Weekly Wire
Weekly Alibi Kelley Girls

By Devin D. O'Leary

SEPTEMBER 27, 1999:  By all accounts, TV mogul David E. Kelley has had a good year. He just nabbed dual Emmys, one for Best Comedy Series ("Ally McBeal") and one for Best Dramatic Series ("The Practice"). This summer, he wrote and produced a feature film (Lake Placid), and by October, theatrical audiences can catch a second writing/producing effort (Mystery, Alaska).

By all accounts, though, Mr. Kelley is also stretching himself a bit too thin. In addition to fueling "Ally McBeal," "The Practice" and "Chicago Hope," Davey-boy has two more TV series premiering this fall. "Ally" will be a half-hour spin-off of "Ally McBeal" made up entirely of trimmed-down old episodes. While that may stand out as one of the least creative ideas for a show in the history of TV, Kelley's other, much-anticipated fall series doesn't seem to hold much more imagination.

"Snoops" is a detective drama with faint aspirations of comedy. Kelley has drafted a couple fairly high-impact actresses to headline this glossy new series. Gina Gershon (still living down Showgirls, I'm afraid) and Paula Marshall (fresh off the underachieving "Cupid") star as a pair of ultrasexy L.A. detectives. As if that weren't enough to titillate viewers, Kelley has also stocked the office with babeish Paula Jai Parker (looking and acting exactly like Lisa Nicole Carson in "Ally McBeal") and token hunk boy Danny Nucci. Gershon frontlines as Glenn Hall, the owner of a California detective agency which has preposterously been the beneficiary of a client's $10 million windfall. Rather than retire to the Bahamas, Hall has decided to blow it all on a massive array of high-tech toys (hidden cameras, microscopic microphones, tranquilizer guns) -- all of which are employed, James Bond-style, throughout the show. "Snoops" -- a TV show, or an hour-long commercial for the Sharper Image catalogue. You decide.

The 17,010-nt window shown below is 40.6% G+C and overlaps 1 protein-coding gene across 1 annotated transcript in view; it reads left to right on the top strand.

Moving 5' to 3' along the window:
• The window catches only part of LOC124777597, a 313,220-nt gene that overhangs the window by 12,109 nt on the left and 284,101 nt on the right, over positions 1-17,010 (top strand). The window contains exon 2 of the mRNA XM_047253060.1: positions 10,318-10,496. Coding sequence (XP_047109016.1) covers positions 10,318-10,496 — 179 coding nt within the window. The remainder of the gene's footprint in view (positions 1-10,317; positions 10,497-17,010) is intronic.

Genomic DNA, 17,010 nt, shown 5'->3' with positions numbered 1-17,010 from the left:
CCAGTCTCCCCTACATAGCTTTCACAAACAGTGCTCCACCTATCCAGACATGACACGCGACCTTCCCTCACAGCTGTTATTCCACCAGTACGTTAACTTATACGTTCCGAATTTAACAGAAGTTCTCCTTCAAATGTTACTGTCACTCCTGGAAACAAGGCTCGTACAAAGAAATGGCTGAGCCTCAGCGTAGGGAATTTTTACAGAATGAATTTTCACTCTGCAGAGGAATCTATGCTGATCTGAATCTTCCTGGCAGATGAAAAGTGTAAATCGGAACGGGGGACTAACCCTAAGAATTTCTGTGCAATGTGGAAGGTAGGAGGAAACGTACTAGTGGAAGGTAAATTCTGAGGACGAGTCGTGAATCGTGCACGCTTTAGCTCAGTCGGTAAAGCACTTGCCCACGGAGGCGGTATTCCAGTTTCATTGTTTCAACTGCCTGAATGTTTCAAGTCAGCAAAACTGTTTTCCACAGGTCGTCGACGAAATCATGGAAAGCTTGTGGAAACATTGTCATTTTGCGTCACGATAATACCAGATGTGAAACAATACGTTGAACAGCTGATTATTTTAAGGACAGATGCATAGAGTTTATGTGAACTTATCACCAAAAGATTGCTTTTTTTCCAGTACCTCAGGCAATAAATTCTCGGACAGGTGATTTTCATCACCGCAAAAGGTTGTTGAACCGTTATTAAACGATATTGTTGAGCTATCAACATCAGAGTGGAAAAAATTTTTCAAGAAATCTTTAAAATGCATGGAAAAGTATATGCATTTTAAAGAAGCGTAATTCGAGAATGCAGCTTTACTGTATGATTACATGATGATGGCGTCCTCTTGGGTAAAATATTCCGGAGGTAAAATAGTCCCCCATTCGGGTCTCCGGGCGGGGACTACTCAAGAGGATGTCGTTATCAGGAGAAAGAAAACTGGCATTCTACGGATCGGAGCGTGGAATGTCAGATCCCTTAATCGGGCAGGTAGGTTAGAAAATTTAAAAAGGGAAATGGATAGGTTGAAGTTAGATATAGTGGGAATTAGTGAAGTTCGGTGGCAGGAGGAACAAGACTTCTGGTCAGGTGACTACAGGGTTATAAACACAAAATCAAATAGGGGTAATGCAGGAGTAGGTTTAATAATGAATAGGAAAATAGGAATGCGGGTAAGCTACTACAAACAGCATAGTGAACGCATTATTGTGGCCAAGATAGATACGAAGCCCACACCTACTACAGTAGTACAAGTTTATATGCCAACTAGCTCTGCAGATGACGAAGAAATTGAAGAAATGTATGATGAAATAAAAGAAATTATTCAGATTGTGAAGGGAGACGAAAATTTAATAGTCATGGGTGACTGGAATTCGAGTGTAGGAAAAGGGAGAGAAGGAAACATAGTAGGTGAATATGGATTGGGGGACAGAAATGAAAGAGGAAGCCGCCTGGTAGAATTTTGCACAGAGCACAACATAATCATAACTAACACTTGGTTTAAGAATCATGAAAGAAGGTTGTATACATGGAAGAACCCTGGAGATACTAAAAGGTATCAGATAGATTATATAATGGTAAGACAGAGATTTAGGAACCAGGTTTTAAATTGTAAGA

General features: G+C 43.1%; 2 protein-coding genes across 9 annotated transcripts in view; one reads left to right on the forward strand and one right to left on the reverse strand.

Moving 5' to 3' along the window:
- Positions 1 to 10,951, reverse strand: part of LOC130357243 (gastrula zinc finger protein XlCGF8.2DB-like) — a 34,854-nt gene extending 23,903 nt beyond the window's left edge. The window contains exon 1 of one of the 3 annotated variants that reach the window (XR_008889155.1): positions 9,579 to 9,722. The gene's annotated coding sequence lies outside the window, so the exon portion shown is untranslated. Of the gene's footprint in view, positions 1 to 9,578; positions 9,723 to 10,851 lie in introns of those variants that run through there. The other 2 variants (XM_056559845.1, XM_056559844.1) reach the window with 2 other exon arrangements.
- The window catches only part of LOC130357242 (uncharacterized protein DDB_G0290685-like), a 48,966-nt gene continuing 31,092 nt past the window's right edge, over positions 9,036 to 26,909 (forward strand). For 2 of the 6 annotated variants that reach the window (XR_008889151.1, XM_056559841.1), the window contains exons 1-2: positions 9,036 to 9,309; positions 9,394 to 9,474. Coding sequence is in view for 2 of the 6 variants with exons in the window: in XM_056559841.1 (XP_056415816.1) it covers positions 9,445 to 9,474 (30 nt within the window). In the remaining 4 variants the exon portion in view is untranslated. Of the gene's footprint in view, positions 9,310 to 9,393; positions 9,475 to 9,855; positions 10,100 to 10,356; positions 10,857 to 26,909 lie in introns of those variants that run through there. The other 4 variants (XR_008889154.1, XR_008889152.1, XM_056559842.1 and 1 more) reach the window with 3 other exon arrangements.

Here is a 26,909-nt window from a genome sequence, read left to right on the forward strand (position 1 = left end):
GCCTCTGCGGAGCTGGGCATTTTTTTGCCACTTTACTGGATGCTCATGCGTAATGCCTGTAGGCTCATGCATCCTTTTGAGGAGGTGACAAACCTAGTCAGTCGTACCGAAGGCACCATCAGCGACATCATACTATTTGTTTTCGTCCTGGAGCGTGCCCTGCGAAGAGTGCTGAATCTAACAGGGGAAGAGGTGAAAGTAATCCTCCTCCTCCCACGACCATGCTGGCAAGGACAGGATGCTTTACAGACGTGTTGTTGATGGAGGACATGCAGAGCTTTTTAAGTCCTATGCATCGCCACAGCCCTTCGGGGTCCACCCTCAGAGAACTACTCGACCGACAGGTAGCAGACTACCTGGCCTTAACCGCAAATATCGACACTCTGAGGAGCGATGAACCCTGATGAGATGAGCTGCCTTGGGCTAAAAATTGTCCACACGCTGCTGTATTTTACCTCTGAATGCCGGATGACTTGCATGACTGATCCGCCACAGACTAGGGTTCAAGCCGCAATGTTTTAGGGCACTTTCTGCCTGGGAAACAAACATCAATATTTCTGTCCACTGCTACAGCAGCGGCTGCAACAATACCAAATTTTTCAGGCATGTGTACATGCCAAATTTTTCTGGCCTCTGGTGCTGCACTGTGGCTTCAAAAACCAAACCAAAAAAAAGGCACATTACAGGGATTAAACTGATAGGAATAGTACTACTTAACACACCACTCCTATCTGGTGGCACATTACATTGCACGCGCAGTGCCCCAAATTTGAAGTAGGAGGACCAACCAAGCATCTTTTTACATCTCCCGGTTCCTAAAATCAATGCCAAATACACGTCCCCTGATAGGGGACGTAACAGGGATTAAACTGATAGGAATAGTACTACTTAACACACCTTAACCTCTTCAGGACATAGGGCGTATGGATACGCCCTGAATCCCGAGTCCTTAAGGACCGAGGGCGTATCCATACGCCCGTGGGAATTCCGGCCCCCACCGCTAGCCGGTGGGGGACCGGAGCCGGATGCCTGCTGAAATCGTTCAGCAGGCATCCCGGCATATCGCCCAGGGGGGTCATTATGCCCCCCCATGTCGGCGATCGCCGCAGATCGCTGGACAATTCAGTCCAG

With all its neon colors, blaring musical interludes and endlessly "atmospheric" shots of L.A. streets at night, "Snoops" looks like it's trying hard to be a West coast "Miami Vice." In truth, it's nothing more than Pamela Anderson's "V.I.P." series with a smaller cup size. Kelley pens his characters as if they were all locked in "smarmy" mode. With all the bitching, carping and catty asides, every character (good guy or bad guy) emerges as vaguely annoying. The detecting work is -- charitably speaking -- less than realistic. Our P.I.s manage to break several dozen laws in the first episode alone (extortion, breaking and entering, wiretapping, computer hacking, overtinting their car windows).

Had it been sold to the USA network and paired up with an equally cheesemont crime series like "Silk Stalkings" or "Pacific Blue," "Snoops" might have lasted a season or two. Amid the crowded Sunday night schedule, "Snoops" is a homicide waiting to happen.


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